Symbols are objects, characters, figures, and colors used to represent abstract ideas or concepts.
The summer session at Devon is a time of anarchy and freedom, when the teachers are lenient and Finny’s enthusiasm and clever tongue enable him to get away with anything. This session symbolizes innocence and youth and comes to an end with Finny’s actual and symbolic fall, which ushers in the winter session, a time embodied by the hardworking, order-loving Brinker Hadley. The winter session is dark, disciplined, and filled with difficult work; it symbolizes the encroaching burdens of adulthood and wartime, the latter of which intrudes increasingly on the Devon campus. Together, then, the two sessions represent the shift from carefree youth to somber maturity. Finny, unwilling or perhaps unable to face adulthood, dies and thus never enters into this second, disillusioning mode of existence.
Finny’s fall, the climax of the novel, is highly symbolic, as it brings to an end the summer session—the period of carefree innocence—and ushers in the darker winter session, filled with the forebodings of war. So, too, does Finny’s fall demonstrate to Gene that his resentment and envy are not without consequences, as they lead to intense feelings of shame and guilt. The literal fall, then, symbolizes a figurative fall from innocence—like Adam and Eve, who eat from the Tree of Knowledge and are consequently exiled from the Garden of Eden into sin and suffering, the students at Devon, often represented by Gene, are propelled from naïve childhood into a knowledge of good and evil that marks them as adults.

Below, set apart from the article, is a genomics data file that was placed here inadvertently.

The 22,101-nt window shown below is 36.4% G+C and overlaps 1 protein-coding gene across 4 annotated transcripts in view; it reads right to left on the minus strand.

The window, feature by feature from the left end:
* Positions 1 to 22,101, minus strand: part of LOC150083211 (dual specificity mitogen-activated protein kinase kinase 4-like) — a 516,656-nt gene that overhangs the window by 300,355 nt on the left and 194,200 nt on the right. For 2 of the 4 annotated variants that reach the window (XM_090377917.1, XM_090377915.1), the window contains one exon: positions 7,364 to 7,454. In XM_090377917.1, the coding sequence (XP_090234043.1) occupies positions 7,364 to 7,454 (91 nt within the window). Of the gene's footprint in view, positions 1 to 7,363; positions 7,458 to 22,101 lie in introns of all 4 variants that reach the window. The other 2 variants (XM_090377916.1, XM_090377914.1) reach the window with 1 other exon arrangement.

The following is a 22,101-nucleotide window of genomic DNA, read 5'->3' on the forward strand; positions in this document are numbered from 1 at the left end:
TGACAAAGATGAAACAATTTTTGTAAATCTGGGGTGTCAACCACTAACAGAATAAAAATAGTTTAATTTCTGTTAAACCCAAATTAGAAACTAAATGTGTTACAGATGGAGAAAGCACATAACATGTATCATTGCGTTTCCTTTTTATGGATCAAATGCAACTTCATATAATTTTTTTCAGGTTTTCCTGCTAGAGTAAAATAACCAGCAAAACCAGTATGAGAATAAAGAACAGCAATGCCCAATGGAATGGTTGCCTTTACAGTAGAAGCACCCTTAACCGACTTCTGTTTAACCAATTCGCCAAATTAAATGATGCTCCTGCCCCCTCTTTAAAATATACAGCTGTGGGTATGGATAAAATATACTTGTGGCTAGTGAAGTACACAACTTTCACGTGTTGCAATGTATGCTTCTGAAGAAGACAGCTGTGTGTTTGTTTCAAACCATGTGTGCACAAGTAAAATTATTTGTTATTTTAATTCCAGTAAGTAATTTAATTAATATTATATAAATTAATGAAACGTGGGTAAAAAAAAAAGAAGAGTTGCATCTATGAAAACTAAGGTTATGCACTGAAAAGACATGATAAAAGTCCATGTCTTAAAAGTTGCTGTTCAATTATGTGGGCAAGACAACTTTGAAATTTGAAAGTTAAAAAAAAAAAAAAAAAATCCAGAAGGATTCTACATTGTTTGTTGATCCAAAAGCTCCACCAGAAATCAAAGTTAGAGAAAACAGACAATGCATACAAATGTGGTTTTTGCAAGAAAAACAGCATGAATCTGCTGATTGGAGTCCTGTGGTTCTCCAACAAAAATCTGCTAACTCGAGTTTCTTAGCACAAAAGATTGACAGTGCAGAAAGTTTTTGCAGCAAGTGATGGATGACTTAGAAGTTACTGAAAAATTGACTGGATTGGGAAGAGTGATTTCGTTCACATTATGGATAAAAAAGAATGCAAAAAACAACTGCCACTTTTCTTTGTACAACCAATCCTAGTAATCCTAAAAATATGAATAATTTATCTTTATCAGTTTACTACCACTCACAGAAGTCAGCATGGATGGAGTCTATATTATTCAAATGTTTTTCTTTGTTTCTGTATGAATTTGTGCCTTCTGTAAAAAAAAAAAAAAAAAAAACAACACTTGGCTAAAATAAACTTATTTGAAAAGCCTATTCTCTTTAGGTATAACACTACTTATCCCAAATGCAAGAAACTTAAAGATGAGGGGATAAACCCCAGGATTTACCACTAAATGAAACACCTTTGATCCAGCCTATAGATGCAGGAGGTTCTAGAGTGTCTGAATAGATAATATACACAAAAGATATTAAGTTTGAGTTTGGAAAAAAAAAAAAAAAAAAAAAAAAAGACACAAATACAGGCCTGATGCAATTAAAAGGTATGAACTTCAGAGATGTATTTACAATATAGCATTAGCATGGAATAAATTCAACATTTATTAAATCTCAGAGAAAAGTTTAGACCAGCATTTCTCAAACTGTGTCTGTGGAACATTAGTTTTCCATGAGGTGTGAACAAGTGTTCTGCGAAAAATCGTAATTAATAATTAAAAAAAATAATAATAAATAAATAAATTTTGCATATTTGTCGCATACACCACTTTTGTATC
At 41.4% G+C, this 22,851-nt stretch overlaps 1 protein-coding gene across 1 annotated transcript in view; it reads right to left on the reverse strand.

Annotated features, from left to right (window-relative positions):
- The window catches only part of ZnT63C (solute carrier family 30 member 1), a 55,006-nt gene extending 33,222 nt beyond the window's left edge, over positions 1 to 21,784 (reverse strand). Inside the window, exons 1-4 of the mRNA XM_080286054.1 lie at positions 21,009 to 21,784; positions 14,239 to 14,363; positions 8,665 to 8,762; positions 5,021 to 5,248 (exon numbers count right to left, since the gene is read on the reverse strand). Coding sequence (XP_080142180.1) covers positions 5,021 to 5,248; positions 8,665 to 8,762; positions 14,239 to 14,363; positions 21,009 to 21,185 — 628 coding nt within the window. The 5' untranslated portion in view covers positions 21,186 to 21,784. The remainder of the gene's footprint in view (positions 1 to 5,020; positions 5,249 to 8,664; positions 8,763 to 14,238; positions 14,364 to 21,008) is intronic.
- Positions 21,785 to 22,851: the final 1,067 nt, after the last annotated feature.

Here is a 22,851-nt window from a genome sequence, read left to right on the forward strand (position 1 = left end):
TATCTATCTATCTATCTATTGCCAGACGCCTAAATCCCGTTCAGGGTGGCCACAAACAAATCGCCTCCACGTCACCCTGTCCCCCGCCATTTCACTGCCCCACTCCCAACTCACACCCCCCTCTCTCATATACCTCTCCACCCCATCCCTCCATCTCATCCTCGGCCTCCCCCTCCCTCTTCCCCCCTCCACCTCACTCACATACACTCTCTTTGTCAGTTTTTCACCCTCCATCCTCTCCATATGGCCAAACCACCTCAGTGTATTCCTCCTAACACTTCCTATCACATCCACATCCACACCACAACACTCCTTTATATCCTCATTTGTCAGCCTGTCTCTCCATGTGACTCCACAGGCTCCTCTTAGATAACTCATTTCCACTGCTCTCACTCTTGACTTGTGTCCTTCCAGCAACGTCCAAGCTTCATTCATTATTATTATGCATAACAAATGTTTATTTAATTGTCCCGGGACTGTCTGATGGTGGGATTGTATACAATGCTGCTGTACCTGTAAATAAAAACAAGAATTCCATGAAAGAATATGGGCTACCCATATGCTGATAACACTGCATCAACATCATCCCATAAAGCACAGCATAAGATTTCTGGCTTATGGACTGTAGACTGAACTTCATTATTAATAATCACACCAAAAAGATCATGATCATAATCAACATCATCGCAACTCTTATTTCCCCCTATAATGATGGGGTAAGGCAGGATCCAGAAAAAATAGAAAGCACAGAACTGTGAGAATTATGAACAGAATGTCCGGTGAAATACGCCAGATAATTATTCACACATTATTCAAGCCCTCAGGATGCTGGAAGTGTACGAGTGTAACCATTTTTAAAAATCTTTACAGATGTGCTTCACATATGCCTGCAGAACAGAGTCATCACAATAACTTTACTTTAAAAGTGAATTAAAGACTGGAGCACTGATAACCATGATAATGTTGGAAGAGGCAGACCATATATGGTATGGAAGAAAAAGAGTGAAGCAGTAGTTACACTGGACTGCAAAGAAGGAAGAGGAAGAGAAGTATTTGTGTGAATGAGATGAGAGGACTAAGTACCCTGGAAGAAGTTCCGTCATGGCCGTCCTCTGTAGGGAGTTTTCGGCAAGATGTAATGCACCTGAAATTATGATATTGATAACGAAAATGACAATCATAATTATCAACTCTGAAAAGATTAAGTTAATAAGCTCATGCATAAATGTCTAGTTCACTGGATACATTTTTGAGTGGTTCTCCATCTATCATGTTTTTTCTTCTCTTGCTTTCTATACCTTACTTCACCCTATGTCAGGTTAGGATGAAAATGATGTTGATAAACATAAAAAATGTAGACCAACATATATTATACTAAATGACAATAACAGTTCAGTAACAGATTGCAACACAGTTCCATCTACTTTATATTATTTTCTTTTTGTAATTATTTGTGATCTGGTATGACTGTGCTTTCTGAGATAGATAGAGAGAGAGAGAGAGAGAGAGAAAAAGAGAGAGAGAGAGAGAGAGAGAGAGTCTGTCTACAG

World War II symbolizes many notions related to each other in the novel, from the arrival of adulthood to the triumph of the competitive spirit over innocent play. Most important, it symbolizes conflict and enmity, which the novel—or at least the narrator, Gene—sees as a fundamental aspect of adult human life. All people eventually find a private war and private enemy, the novel suggests, even in peacetime, and they spend their lives defending themselves against this enemy. Only Finny is immune to this spirit of enmity, which is why he denies that the war exists for so long—and why, in the end, Gene tells him that he would be no good as a soldier—because he doesn’t understand the concept of an enemy. It is significant that the war begins to encroach upon the lives of the students with any severity only after Finny’s crippling fall: the spirit of war can hold unchallenged influence over the school only after Finny’s death.